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PHOENIX (Reuters) - The National Football League said on Thursday the number of reported concussions dropped 25 percent during regular season games in 2014 compared to the previous campaign.
There were 111 concussions reported in 2014, down from the 148 during the 2013 season and down nearly 36 percent from the 173 in 2012, the NFL said during its annual pre-Super Bowl health and safety news conference.
"Players are changing the way they're tackling," said Jeff Miller, the NFL senior vice president of health and safety policy. "They're changing the way they play the game."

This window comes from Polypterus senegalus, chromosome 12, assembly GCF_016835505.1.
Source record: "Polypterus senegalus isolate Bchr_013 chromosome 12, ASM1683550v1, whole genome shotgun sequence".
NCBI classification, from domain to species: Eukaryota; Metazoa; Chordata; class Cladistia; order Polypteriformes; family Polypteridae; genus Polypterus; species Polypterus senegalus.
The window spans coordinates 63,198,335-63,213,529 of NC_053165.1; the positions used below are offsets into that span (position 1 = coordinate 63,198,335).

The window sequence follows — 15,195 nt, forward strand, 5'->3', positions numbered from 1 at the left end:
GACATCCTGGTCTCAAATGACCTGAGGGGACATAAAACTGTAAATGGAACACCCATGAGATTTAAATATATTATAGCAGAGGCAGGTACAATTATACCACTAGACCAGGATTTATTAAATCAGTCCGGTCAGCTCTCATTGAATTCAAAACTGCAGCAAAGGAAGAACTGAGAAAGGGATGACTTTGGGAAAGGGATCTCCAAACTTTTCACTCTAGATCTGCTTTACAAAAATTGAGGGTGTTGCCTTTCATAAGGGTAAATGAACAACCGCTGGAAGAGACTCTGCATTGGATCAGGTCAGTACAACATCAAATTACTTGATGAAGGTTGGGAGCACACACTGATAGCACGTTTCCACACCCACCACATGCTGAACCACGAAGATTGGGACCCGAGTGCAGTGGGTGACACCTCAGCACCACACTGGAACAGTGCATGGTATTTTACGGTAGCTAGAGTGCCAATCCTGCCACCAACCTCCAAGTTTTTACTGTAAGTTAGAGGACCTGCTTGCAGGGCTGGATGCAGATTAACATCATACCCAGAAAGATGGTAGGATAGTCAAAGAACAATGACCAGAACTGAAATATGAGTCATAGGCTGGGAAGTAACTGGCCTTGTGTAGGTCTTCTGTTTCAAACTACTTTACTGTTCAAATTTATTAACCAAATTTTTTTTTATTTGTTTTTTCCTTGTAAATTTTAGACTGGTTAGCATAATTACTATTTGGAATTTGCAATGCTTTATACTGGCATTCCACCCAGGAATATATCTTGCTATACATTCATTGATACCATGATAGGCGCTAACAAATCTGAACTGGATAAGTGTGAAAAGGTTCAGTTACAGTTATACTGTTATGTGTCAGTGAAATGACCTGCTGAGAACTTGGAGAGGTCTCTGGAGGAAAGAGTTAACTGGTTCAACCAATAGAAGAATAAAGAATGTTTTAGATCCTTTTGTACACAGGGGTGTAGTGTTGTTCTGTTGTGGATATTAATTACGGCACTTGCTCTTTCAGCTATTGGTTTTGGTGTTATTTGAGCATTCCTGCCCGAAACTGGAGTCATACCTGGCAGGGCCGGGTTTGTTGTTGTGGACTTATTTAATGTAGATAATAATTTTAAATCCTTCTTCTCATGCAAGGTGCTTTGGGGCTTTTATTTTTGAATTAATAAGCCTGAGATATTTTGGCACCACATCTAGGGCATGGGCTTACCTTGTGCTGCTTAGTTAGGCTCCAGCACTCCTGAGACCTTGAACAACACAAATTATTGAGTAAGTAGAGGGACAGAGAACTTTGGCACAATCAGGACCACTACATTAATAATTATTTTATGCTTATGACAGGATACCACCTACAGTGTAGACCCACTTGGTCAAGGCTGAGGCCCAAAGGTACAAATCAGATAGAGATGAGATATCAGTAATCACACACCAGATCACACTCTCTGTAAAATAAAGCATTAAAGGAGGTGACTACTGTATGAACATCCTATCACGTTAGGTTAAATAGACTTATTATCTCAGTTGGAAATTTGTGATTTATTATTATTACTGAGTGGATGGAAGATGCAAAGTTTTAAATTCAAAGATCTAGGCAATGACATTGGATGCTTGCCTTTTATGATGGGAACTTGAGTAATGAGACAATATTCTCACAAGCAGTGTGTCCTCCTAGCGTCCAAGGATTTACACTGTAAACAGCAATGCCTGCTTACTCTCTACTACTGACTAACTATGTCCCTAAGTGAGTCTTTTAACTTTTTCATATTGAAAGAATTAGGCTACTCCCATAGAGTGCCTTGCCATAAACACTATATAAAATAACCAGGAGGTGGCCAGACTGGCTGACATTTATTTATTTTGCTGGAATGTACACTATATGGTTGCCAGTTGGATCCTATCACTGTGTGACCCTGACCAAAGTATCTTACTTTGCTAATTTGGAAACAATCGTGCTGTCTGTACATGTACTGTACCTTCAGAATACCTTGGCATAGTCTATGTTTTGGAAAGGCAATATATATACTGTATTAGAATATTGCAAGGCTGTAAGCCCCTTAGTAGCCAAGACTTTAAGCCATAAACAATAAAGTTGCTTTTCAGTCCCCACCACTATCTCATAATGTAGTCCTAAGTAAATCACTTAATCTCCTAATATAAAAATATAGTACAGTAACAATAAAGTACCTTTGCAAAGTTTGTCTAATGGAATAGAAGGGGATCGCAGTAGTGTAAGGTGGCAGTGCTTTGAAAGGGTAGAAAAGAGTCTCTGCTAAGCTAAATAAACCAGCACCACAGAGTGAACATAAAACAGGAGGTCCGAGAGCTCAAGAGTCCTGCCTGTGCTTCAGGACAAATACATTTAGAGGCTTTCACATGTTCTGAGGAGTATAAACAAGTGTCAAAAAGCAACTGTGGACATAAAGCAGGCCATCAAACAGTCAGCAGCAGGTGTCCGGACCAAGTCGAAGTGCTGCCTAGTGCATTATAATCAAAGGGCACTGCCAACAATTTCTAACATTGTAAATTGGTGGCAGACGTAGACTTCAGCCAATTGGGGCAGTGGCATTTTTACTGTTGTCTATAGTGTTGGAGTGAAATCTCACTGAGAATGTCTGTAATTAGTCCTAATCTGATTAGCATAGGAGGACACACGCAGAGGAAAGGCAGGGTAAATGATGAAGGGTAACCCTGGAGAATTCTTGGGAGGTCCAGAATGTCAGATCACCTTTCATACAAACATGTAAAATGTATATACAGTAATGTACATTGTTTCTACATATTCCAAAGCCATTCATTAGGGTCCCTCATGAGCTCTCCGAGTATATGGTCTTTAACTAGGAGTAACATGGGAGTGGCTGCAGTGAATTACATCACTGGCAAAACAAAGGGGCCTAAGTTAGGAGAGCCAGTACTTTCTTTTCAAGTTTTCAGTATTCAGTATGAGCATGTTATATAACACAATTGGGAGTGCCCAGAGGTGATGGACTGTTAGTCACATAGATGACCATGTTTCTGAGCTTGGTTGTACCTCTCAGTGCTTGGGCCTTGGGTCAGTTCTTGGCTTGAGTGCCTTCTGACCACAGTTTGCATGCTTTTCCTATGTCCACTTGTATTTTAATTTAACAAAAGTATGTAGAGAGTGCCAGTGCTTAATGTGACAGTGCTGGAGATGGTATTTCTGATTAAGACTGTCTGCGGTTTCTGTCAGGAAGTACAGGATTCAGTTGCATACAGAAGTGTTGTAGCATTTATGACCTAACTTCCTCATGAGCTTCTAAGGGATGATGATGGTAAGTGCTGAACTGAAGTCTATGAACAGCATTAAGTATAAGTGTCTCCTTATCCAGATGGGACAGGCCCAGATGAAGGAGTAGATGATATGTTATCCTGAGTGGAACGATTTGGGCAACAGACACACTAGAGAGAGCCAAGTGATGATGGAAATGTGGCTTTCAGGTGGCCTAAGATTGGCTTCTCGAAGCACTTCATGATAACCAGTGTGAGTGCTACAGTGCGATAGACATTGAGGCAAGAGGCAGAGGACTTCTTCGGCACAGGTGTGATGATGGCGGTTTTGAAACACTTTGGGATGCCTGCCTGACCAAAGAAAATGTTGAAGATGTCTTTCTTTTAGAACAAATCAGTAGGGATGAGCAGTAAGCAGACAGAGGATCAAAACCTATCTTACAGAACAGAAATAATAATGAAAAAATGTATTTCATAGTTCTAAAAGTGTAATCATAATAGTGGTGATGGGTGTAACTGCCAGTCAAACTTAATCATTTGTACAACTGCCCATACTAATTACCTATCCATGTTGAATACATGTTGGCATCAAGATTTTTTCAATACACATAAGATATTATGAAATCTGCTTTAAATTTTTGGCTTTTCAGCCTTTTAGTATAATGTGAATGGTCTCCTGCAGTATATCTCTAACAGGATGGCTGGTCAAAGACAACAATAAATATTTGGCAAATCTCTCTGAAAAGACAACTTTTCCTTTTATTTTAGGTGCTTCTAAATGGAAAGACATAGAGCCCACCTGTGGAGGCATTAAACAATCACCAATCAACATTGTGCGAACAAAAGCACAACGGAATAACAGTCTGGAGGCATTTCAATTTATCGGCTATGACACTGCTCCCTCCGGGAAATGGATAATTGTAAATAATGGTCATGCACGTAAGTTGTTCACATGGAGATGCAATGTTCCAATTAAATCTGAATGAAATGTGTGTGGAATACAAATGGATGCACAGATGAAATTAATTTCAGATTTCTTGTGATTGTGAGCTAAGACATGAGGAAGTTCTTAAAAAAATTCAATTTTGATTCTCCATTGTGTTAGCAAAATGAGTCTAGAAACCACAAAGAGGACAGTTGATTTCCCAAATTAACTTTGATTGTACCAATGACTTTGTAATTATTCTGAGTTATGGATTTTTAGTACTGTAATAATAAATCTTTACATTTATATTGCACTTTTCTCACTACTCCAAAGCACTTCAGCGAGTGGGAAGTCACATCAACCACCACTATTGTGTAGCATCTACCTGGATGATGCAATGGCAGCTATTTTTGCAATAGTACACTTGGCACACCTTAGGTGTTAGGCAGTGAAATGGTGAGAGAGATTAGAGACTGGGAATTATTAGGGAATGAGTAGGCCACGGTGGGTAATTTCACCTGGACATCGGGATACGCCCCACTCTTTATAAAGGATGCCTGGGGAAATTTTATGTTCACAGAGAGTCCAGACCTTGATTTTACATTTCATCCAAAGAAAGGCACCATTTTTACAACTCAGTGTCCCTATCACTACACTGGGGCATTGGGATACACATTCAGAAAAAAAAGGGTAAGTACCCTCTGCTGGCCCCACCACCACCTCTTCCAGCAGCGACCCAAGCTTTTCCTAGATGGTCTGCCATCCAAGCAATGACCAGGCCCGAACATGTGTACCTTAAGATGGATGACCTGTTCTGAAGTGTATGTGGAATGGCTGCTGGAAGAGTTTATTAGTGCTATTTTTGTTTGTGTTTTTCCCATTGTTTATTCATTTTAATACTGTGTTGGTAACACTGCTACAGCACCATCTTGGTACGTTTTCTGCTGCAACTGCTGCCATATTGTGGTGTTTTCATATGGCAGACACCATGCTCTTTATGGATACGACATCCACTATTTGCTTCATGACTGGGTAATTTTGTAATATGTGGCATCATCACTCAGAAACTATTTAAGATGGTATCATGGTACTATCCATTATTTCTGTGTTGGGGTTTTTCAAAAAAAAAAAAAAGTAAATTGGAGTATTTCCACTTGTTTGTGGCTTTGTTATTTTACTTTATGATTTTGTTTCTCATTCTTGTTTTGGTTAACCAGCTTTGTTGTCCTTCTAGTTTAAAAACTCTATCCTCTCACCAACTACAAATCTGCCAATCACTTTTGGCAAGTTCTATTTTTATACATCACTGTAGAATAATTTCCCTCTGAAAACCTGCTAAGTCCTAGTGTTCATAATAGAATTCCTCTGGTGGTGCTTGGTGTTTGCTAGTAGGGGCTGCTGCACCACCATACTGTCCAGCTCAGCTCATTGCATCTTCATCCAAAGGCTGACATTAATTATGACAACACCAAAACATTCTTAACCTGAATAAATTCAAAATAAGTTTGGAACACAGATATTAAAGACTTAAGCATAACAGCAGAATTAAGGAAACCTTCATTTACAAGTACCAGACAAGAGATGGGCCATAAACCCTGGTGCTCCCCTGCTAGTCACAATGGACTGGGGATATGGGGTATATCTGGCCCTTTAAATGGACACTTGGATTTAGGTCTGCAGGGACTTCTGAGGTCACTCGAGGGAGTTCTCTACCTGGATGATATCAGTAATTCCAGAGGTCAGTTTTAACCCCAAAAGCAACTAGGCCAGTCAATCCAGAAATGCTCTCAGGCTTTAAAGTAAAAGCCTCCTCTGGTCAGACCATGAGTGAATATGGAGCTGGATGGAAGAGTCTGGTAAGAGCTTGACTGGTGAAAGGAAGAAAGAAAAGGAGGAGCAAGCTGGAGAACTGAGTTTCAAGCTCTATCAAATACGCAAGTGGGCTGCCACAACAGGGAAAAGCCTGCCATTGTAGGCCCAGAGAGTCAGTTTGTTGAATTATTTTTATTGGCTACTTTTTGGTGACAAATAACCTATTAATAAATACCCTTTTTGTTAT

According to the NFL's data, 52 concussions were caused by helmet-to-helmet hits in 2014, which is 28 percent below last season and 43 percent lower than in 2012.
A group of retired players who were part of a groundbreaking lawsuit over concussions suffered on the field accepted a proposed settlement last year that was worth $765 million.
The proposed settlement would ensure payments of up to $5 million will be guaranteed to any retired player who develops neurological impairments, including Alzheimer's disease, Parkinson's disease and Lou Gehrig's Disease.
Reporting by Frank Pingue, editing by Gene Cherry